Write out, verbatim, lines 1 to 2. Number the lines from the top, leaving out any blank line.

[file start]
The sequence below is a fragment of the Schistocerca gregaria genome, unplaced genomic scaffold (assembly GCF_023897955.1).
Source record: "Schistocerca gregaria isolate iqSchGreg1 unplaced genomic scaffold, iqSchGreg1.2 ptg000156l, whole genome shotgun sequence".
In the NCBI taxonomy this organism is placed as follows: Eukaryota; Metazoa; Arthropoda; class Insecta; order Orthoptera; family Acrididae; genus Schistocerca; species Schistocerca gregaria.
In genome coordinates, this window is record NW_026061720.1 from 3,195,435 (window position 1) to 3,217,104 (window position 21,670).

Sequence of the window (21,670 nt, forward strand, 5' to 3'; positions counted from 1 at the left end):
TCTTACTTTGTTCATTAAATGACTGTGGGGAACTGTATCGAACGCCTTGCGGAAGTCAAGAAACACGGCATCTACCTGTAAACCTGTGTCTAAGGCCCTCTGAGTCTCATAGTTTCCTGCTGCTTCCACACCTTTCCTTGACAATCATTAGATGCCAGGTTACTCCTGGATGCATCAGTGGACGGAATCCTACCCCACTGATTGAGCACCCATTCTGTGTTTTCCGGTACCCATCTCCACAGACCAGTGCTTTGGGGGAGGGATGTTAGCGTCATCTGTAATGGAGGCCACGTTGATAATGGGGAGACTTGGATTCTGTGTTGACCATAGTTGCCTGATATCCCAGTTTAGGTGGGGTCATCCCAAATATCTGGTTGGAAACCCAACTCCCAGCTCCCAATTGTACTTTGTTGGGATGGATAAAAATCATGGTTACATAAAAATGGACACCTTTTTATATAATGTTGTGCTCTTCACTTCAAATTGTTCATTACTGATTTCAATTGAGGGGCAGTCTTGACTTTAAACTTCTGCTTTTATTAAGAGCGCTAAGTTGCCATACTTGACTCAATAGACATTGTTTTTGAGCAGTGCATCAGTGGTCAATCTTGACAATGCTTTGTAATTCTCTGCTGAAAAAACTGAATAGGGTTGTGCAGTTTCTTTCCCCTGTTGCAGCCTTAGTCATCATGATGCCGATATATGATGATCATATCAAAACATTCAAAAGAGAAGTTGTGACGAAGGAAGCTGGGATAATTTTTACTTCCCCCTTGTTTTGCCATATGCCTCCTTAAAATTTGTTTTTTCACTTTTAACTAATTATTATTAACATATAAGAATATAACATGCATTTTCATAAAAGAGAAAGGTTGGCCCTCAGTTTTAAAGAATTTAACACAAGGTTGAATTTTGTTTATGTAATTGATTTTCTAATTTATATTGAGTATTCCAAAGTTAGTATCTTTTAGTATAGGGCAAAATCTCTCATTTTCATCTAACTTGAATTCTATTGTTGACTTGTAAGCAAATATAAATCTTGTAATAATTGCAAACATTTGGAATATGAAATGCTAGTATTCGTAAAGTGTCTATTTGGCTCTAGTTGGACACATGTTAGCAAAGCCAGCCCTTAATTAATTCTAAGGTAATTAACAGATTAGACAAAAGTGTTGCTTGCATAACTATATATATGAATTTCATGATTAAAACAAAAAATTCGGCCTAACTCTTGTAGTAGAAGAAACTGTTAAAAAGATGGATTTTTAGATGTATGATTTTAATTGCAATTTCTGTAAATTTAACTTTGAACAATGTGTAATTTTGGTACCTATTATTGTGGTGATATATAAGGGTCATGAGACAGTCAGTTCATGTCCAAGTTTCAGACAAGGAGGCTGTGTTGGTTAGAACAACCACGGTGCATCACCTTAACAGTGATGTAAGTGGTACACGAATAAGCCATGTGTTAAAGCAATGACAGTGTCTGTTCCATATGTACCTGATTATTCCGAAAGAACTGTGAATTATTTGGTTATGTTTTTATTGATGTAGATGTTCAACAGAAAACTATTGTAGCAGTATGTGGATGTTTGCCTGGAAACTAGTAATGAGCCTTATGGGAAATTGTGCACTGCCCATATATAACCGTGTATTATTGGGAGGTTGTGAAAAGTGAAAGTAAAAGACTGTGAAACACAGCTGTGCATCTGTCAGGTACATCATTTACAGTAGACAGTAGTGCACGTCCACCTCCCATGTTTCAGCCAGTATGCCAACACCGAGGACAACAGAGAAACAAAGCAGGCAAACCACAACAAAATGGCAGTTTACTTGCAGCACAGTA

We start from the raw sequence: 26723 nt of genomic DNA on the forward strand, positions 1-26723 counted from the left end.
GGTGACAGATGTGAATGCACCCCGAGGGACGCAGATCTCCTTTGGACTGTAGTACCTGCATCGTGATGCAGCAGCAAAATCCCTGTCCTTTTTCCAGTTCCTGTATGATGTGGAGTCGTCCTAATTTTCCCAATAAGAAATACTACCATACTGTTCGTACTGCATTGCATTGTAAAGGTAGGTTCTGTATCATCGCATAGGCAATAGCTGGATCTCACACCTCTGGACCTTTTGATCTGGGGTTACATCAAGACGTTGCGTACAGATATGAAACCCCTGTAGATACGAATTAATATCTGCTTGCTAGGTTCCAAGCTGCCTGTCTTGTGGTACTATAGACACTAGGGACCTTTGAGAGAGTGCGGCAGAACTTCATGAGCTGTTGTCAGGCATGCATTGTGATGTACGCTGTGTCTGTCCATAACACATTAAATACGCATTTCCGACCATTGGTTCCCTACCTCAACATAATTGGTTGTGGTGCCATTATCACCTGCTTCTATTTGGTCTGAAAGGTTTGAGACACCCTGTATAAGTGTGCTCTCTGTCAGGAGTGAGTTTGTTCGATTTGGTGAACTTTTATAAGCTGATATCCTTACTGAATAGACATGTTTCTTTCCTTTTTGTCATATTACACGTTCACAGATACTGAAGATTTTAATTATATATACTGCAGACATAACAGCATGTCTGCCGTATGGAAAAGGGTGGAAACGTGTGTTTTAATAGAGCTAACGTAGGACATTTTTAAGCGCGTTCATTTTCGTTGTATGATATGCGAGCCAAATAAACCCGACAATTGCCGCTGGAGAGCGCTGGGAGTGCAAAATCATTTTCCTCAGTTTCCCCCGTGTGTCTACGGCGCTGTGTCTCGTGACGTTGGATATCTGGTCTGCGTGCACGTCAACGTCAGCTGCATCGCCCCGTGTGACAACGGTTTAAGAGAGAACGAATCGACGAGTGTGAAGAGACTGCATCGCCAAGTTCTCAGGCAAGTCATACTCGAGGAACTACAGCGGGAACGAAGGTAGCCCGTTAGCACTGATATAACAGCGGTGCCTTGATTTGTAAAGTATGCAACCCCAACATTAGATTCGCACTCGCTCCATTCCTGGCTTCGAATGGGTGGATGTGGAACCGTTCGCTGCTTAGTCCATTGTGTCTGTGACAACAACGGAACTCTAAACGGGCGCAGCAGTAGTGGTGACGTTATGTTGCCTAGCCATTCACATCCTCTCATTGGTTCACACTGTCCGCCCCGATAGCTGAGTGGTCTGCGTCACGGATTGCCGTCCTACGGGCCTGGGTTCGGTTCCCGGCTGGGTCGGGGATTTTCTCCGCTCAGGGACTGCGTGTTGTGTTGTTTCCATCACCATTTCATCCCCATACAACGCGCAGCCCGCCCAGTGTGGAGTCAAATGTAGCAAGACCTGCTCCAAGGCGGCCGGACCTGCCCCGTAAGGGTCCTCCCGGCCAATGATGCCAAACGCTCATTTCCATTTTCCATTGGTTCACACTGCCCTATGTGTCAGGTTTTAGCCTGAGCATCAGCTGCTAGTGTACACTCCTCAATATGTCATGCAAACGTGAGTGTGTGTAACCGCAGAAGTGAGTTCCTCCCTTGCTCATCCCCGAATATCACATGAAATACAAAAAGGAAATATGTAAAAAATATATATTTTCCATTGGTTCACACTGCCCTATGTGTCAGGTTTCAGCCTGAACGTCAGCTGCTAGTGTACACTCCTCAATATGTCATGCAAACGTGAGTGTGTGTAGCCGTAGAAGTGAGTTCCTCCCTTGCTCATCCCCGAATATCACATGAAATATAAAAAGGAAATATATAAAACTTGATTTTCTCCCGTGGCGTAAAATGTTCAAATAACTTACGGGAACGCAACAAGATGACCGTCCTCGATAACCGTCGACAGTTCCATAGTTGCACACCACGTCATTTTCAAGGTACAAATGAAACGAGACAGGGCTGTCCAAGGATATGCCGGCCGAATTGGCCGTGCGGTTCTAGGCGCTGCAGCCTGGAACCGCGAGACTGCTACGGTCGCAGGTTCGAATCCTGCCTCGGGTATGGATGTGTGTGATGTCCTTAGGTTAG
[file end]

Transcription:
The sequence below is a fragment of the Schistocerca gregaria genome, unplaced genomic scaffold (assembly GCF_023897955.1).
Source record: "Schistocerca gregaria isolate iqSchGreg1 unplaced genomic scaffold, iqSchGreg1.2 ptg000156l, whole genome shotgun sequence".